J. Lepicovsky, E. R. McFarland, R. V. Chima, V. R. Capece, J. Hayden, "Intermittent Flow Regimes in a Transonic Fan Airfoil Cascade", International Journal of Rotating Machinery, vol. 10, Article ID 531643, 10 pages, 2004. https://doi.org/10.1155/S1023621X04000144
Intermittent Flow Regimes in a Transonic Fan Airfoil Cascade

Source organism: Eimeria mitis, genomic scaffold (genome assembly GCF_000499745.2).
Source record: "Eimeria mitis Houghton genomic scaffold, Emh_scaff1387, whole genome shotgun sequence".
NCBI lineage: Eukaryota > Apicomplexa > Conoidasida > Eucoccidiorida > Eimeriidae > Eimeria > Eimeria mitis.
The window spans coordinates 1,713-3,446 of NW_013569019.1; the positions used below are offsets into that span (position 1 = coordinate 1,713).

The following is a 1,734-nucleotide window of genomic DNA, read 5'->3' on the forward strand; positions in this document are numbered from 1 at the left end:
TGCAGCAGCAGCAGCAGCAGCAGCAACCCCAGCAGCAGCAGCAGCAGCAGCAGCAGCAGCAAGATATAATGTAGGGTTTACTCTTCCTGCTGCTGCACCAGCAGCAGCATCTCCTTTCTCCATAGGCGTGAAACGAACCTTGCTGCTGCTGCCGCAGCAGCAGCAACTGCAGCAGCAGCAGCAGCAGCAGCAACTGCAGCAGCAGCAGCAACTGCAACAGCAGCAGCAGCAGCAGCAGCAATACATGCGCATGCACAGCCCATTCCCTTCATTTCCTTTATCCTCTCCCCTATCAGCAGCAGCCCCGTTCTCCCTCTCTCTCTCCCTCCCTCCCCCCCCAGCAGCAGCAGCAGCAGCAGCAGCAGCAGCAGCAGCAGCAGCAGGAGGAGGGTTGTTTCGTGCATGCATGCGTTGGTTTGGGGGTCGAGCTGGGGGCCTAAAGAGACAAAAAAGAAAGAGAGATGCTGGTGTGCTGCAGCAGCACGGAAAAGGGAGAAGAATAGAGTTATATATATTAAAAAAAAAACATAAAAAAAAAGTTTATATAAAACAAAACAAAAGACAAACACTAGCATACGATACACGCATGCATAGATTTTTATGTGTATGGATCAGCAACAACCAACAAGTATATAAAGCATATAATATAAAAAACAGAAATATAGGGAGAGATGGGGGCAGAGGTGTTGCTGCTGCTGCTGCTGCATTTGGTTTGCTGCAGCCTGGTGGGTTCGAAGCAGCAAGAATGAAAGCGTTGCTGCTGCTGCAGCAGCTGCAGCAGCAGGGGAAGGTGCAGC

A study was conducted in the NASA Glenn Research Center (NASA-GRC) linear cascade on the intermittent flow on the suction surface of an airfoil section from the tip region of a modern low aspect ratio fan blade. Experimental results revealed that, at a large incidence angle, a range of transonic inlet Mach numbers exist where the leading-edge shock-wave pattern was unstable. Flush-mounted, high-frequency response pressure transducers indicated large local jumps in the pressure in the leading edge area, which generates large intermittent loading on the blade leading edge. These measurements suggest that for an inlet Mach number between 0.9 and 1.0, the flow is bi-stable, randomly switching between subsonic and supersonic flows. Hence, it appears that the change in overall flow conditions in the transonic region is based on the rate of switching between two stable flow states rather than on the continuous increase of the flow velocity.To date, this flow behavior has only been observed in a linear transonic cascade. Further research is necessary to confirm this phenomenon occurs in actual transonic fans and is not the by-product of an endwall restricted linear cascade.
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